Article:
A Christmas in July Celebration Might Just Be the Boost Your Summer Needs—Here's Why
Here’s the story behind this not-so-seasonal Christmas celebration—plus how you can celebrate this year.
Christmas doesn't have to come only once a year: That's the premise behind Christmas in July. But if you think the idea of Christmas in July was created by retailers or greeting card manufacturers to boost purchases in the midst of a summer slump, you'd be wrong.
What is Christmas in July?
According to legend, Christmas in July was first celebrated at a summer camp in 1933, when Keystone Camp in Brevard, N.C. decided to dedicate two days (July 24 and 25) to the holiday—complete with cotton fake snow, a decked-out tree, a gift exchange, and, of course, Santa. (Southern Living has the full story of how Christmas in July started.)
It first hit pop culture in 1940, when the movie Christmas in July hit theaters. The plot? A man's colleagues prank him into thinking his work won a $25,000 prize—and he goes on a jolly spree of generosity (including finally proposing to his longtime love). By the 1950s, retailers had hit on the concept, and now, Christmas in July sales are a big phenomenon.
How to Celebrate Christmas in July
Some early birds take advantage of Christmas in July sales to get a jump on their holiday gift shopping for December. But Christmas in July may seem especially enticing on its own right now, even without the gift-buying—especially if you missed out on celebrating the holidays together in person this past year. With vaccinations in place and the ability to celebrate outdoors, it's now safe to gather and deck the halls for the holidays in July. Not only that, channeling snowy weather and reading The Polar Express may actually help you beat the heat this summer. Really.
"Reading about cold can take your mind off the thermometer, evoking one's own experience of ice and snow," says Walter A. Brown, a clinical professor of psychiatry at the medical schools of Brown and Tufts Universities and an expert in the placebo effect. "It's also a bit of self-hypnosis."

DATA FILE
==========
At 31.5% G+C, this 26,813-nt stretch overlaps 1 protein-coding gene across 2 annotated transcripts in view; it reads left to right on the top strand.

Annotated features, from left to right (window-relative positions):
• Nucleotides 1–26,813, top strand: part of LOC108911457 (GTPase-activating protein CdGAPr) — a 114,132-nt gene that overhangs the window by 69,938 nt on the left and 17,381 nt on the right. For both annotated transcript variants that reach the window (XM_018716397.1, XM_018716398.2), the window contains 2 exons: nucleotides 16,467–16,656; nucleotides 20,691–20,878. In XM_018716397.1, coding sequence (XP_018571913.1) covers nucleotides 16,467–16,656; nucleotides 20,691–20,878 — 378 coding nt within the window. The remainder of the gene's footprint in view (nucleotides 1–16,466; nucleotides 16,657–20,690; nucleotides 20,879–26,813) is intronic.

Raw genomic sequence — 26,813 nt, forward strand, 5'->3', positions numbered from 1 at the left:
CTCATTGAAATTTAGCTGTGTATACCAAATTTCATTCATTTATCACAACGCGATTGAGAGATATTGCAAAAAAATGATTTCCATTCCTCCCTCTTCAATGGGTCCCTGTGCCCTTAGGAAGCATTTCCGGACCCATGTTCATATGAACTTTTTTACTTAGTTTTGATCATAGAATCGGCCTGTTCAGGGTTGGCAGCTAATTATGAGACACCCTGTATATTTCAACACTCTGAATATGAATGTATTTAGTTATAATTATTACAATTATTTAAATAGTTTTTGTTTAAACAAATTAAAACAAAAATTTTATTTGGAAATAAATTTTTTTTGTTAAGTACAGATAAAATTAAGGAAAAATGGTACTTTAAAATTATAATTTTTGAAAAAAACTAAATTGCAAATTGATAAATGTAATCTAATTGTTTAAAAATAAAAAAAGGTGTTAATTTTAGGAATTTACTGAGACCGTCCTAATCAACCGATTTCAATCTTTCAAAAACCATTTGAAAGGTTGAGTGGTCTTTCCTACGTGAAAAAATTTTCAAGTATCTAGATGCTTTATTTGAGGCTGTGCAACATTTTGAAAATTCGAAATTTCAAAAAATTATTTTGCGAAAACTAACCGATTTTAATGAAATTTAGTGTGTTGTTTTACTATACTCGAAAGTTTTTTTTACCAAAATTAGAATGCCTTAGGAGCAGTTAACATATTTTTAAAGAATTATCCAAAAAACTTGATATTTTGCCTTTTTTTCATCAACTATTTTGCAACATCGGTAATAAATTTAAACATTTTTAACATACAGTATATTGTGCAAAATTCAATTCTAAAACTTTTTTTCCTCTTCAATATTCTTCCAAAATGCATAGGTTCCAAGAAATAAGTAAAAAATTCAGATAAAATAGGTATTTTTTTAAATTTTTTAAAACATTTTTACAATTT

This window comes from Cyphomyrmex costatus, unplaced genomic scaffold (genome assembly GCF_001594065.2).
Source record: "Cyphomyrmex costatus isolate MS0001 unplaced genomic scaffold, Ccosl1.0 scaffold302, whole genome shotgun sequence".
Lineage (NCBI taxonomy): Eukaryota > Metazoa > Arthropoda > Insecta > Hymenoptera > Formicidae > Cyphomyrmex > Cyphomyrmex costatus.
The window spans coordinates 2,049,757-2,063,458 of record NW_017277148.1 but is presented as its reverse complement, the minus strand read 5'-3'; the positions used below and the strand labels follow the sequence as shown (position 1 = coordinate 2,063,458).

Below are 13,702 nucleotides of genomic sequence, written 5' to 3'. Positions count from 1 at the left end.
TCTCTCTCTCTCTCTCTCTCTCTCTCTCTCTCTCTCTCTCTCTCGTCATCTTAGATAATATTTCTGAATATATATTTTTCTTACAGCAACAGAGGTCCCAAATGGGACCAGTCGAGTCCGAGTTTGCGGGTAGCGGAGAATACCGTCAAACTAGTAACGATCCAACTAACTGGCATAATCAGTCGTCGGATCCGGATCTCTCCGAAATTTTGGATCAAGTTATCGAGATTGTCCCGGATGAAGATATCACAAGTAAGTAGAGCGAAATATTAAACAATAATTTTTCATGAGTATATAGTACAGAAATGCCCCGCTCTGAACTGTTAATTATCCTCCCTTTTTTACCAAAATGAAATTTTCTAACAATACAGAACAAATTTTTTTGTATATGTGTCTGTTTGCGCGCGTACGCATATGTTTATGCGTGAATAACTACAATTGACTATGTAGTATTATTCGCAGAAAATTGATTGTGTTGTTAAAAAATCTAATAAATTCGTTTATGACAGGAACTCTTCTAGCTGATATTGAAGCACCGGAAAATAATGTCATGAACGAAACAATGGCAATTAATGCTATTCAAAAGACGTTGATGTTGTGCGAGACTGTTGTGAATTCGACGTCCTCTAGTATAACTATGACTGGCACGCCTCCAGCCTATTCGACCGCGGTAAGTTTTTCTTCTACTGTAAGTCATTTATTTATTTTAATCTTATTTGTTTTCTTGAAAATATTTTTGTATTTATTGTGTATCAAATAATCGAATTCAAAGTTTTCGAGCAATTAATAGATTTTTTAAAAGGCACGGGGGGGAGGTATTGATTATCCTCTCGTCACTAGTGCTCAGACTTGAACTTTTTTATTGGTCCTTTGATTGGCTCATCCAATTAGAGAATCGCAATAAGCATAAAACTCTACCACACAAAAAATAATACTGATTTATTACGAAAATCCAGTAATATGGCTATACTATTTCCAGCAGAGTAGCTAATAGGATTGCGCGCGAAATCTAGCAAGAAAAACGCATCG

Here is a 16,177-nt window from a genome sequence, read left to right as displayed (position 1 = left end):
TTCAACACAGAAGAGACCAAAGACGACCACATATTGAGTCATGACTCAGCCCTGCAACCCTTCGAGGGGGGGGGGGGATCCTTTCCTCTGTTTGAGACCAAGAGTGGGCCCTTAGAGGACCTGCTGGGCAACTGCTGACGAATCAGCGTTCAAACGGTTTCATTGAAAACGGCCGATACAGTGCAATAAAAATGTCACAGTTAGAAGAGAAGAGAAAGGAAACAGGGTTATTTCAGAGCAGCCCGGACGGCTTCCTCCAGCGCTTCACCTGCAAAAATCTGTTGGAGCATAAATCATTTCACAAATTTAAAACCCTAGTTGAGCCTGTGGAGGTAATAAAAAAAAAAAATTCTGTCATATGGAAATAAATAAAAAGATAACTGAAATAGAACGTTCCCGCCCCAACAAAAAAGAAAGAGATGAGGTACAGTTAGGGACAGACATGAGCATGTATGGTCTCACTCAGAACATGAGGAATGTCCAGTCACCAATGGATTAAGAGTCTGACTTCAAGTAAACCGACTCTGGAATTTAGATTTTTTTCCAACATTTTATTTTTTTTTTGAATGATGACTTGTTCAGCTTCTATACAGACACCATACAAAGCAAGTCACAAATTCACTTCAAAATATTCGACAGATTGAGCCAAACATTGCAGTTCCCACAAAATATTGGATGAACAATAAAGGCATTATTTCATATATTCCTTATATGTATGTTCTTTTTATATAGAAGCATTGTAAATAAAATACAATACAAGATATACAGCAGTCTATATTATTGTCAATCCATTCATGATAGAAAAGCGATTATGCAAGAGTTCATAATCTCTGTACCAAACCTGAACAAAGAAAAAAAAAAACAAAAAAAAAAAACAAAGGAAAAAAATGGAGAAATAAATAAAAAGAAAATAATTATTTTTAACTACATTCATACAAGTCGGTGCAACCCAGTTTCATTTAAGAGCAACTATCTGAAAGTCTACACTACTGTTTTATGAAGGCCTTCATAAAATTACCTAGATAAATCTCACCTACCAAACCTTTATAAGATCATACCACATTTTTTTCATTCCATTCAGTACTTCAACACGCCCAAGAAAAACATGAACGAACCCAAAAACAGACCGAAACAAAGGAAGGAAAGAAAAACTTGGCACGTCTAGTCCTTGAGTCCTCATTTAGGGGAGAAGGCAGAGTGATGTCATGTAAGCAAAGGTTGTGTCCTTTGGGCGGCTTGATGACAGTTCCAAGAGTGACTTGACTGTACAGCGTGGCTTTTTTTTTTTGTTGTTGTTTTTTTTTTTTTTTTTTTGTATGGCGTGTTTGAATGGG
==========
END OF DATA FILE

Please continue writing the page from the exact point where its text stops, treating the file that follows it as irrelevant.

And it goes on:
RELATED: 23 Ways to Beat the Summer Heat
If you want to gather your loved ones and celebrate Christmas on July 24 and 25, here's how to do it right:
Deck your halls. You don't have to haul out all of your holiday gear. String fairy lights throughout your trees and your backyard or around your living room. If you have a small artificial tree, deck it out with fun and festive summery decor—think seashells, flip-flops, colorful cocktail umbrellas, and a starfish on top.
Get creative with your Christmas in July menu. Do variations on the traditional Christmas fare—consider trying grilled turkey, but pair it with more casual summer sides like panzanella salad in lieu of stuffing and with corn on the cob. Raise a glass of a frozen cocktail in Christmas colors—like strawberry daiquiris and margaritas. And for dessert, cookie ice cream sandwiches and snow cones are a perfect holiday finale.
Bring back the Elf on the Shelf for a summer visit. Your elf can get into all kinds of new indoor—and outdoor—shenanigans (hanging out by the pool, making a snow cone snowman). And besides, who couldn't use a little backup to help keep the kids in line right about now?
Keep it simple with your Christmas in July gifts. Christmas in July doesn't have to be extravagant gift-wise. Give your loved ones some cool, inexpensive items that will make their summer more fun—pool floats, sidewalk chalk, colorful beach towels, a new pair of sunglasses, or pretty shades of nail polish for a summer pedicure.
Find other ways to bring some Christmas fun to your summer. Make s'mores "gingerbread" houses with graham crackers, marshmallows, and chocolate (and then enjoy!). Break out an old school Slip-n-Slide (or make your own!) in lieu of sledding. Make frozen hot chocolate. Play your favorite Christmas carols, and watch some of the best Christmas movies on Netflix. You'll get into the holiday spirit—no matter how warm the weather is outside.